What to do in Botswana
Botswana is home to one of the last areas of true wilderness on earth. Up to 40% of the countries territory is dedicated to national parks and private game reserves, huge numbers of animals can roam across large areas, free from the interference of man.
Most people correctly associate safari with game drives, it is one of the best ways to cover large areas easily and spot the animals. The Okavango Delta in Botswana changes the activities on offer, lots of exploration in Botswana is by water. Most camps will identify as wet camps when they are close to permanent water or dry camps if not. The ‘wet’ safari camps will do safari by speed boat or mokoro (dug out canoe), the ‘dry’ camps will focus on game drives and walking safaris. There are not many roads in Botswana so taking to the air is great way to explore the area, camps offer hot air ballooning and helicopter trips for a birds eye view of the reserves. Most guests will travel to their camps on a light aircraft transfer, flying low over the parks spotting wildlife as you go.
In Botswana, game drives offer vastly different experiences due to the diverse terrain from lush delta grassland to deserts and forests. It hosts many reserves, parks and private concessions that provide unique experiences, from watching a slow moving herd of 500 buffalo and close encounters with huge concentrations of elephant to exciting night drives for viewing nocturnal animals that venture out after hours.
A cruise on the Chobe River in a houseboat is an experience of a lifetime, like embarking on a safari in your own private villa on the water. Wake up and gaze out at a glorious sunrise, feast on mouthwatering eats, enjoy amazing game viewing from multiple mooring points, and hop onto smaller tender boats to watch wildlife along the banks from the water. We think the Chobe Princess offers a fantastic experience on the Chobe River and you can read more here.
The mighty Okavango Delta is one of the most pristine wilderness areas in Africa. One of the best ways to experience it is a trip in a traditional narrow dugout canoe known as a mokoro. An expert local propels you through reed-lined channels, where from this vantage point the scale of everything is particularly grand. Wildlife encounters include everything from Africa’s smallest frog to hippos.
Game walks aren’t common in Botswana, primarily due to the water in the Okavango Delta, although there are camps that focus on high-quality guiding for excursions on foot, particularly in the north, like Sandibe. Here you’ll learn how to read tracks while spotting the “small five,” which include the elephant shrew, ant lion, rhinoceros beetle, buffalo weaver and leopard tortoise. Camp Okavango offers informative game walks on the surrounding islands and you can read more here.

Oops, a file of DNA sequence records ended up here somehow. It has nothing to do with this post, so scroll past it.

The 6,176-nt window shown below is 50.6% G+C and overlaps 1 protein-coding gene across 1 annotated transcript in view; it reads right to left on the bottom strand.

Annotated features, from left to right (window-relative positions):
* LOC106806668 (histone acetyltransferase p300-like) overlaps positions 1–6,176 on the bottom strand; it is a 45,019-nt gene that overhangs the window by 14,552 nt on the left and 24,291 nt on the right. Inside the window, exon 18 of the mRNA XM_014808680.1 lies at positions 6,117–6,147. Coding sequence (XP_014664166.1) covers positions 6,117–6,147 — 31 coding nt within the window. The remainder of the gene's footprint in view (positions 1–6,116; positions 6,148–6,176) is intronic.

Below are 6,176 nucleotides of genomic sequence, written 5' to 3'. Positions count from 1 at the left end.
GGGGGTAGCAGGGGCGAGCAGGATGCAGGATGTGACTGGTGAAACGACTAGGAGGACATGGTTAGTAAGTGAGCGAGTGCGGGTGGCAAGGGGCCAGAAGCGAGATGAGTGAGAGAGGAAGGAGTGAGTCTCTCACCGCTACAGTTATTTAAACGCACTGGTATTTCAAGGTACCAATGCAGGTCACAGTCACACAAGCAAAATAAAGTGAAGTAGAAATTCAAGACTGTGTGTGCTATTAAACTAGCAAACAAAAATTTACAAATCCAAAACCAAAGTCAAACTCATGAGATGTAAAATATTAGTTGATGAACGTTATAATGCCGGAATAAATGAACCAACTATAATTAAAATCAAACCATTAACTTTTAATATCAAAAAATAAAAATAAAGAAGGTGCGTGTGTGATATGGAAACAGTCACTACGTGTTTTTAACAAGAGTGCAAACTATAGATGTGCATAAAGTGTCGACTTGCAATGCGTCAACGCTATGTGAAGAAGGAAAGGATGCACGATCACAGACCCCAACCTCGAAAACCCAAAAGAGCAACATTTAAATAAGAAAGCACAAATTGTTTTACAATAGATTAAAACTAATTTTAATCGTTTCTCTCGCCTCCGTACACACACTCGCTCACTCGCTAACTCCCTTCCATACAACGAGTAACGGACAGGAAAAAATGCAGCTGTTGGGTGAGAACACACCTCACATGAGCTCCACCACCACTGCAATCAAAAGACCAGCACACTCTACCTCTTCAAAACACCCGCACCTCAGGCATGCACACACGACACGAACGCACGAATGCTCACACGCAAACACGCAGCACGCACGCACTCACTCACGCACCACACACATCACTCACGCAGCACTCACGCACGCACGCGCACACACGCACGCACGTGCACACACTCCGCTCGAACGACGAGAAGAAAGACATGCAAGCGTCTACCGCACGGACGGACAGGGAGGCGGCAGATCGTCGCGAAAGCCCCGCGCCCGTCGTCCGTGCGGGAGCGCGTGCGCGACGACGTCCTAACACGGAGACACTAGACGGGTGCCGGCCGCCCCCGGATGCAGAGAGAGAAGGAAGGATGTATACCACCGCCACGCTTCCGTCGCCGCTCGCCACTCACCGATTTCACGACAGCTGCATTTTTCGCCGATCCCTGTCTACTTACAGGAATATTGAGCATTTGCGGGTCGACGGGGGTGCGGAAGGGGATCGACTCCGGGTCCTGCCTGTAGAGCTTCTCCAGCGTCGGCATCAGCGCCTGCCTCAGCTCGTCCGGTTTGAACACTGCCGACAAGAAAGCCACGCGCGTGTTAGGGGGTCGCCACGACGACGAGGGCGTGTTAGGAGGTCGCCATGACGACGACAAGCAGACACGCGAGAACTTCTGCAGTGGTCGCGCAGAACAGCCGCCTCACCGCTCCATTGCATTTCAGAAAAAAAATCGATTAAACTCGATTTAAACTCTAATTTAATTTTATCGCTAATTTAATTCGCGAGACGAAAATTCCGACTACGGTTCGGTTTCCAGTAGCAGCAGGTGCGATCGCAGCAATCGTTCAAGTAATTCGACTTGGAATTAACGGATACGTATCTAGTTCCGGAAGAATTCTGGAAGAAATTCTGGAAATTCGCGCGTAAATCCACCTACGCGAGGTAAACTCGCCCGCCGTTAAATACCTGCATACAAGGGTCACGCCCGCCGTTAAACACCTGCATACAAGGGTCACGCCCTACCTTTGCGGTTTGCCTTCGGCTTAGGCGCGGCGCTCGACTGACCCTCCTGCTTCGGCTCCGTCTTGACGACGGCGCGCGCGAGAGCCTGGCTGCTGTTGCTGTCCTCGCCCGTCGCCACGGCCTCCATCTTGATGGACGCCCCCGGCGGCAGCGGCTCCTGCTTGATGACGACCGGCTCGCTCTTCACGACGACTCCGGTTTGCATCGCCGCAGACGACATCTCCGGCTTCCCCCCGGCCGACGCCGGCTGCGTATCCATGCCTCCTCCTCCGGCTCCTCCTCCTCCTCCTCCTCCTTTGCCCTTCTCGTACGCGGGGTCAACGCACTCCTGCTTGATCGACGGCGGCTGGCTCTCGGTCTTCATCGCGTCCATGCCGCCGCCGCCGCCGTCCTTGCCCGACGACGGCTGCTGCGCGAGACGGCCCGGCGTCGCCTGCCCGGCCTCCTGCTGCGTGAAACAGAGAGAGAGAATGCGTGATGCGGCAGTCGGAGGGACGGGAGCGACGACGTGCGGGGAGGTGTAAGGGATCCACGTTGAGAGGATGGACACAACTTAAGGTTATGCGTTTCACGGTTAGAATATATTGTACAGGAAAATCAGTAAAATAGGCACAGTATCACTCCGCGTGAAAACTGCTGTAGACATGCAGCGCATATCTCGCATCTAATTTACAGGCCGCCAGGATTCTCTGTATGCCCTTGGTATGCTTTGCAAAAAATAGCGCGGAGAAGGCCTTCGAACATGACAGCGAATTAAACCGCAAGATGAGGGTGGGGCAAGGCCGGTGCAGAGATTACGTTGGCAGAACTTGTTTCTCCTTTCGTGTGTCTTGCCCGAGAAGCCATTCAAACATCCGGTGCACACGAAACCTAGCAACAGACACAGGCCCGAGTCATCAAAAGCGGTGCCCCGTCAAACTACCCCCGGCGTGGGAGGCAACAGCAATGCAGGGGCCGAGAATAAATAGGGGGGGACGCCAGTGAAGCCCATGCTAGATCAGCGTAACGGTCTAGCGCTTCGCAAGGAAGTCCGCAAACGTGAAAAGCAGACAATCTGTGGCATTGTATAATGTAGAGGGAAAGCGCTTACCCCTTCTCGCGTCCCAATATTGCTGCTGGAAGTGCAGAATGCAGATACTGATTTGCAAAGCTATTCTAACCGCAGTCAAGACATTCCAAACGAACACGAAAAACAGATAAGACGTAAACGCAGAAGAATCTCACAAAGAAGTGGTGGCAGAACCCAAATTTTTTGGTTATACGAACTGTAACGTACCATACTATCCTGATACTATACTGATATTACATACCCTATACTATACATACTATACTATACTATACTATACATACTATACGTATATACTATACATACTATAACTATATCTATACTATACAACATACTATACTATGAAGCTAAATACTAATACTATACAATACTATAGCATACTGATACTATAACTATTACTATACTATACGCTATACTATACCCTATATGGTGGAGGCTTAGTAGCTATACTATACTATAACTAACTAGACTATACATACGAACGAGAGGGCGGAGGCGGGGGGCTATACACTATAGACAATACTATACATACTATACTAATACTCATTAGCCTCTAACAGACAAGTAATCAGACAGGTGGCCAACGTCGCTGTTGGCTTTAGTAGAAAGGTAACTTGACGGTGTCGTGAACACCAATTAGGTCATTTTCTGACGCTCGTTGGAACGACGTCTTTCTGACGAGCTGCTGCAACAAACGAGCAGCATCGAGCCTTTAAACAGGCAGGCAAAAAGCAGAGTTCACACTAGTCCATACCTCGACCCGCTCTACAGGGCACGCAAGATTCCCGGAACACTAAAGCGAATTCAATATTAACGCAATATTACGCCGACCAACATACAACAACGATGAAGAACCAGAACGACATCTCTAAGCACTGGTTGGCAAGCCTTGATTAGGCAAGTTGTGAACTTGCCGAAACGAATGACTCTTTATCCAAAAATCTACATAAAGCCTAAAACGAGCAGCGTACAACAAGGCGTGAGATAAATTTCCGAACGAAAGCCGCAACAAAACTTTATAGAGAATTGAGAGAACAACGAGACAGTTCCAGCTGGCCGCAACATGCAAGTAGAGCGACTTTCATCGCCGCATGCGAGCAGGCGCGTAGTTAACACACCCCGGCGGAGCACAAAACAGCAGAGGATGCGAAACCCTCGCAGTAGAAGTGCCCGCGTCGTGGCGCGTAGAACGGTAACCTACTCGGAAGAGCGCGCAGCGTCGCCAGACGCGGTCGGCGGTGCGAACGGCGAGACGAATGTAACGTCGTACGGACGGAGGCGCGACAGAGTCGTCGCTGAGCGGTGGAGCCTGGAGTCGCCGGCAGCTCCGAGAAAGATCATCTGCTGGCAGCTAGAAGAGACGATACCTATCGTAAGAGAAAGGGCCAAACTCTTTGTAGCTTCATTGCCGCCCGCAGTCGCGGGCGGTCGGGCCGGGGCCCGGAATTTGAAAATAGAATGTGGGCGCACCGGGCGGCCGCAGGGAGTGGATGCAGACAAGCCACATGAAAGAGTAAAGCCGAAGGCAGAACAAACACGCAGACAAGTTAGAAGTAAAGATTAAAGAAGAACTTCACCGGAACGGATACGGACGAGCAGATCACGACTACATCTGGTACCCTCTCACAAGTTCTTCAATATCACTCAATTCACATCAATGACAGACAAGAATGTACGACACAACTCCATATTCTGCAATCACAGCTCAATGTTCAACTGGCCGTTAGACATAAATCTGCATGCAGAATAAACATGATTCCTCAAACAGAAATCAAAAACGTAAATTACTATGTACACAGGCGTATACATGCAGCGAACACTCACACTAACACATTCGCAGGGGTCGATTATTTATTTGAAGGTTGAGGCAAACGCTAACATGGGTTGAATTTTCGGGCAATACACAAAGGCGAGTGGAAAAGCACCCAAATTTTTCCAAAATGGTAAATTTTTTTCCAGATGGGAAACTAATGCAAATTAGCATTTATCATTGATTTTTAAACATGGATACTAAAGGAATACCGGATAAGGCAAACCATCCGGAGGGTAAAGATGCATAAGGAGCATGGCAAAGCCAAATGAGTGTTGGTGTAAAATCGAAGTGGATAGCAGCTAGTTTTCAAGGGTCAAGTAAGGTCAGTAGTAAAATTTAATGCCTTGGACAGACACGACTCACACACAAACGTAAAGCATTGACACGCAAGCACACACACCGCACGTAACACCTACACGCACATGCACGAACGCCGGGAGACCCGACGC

Many of the camps in the Delta are surrounded by water, and motor boats are the best way to explore the area. The boats have the speed to cover large expanses and are a very comfortable way to traverse the Delta. As you travel through the river channels you can see the smaller animals who make their home on the reeds on the edge of the water, this includes many species of birds and brightly coloured frogs. Hippos are very sociable and it is fascinating to watch them from the water as they interact with each other. Xugana Island Lodge is situated on a wooded island surrounded by water, they take full advantage of this magnificent site, offering motor boat trips through the Delta.
Helicopter flips offer the chance to feel the excitement of the rotor blades thundering into action as the aircraft rises from the ground. The experience can be enjoyed in Botswana providing a bird’s-eye view of the wildlife, including the great migrations. From November to March, the Makgadikgadi Salt Pans are filled with oryx, zebra, and hartebeest, along with the predators that follow them.
Hot Air Balloon
To truly understand the complexity and size of the Okavango Delta, you need to take to the sky. You will have an early start to catch the sunrise from the air. From the serenity of a hot air balloon you can see the landscape, flooded with water from the Okavango River. There are winding delta channels, dotted in between the water channels are islands and large areas of woodland forests. You can enjoy a hot air balloon trip at Little Vumbura Camp.
Many lodges will give guests the opportunity to sleep out under the stars. Some lodges have a roof deck on top of your suite where they can set up a bed for the night. Other lodges have raised platforms out in the reserve, your guide will drop you off there in the evening and let you sleep with the stars above you and wake up to the sounds of the animals. Botswana has minimal artificial light, without the pollution, the stars and constellations are awe inspiring. This sleep out at Kanana Camp is one of our favorites.
San Bushmen Walks
The San Bushmen are the indigenous people of Southern Africa who have lived in the area for tens of thousands of years, their culture is one of the oldest in the world. The Central Kalahari Game Reserve was created to protect some of the San people’s traditional territory. The San live in the same area as Kalahari Plains Camp and the camp can arrange for guests to go out walking in the reserve with the San.
Meet the Meerkats
One reason people visit the Makgadikgadi Salt Pans is for the meerkats. The area is home to habituated meerkats, recently made famous by Sir David Attenborough’s documentary ‘Meerkat: A Dynasties Special’. The meerkats are wild but became used to people when research groups studied them. Guests can spend time with the meerkats as they go about their normal life, they have no fear of people.
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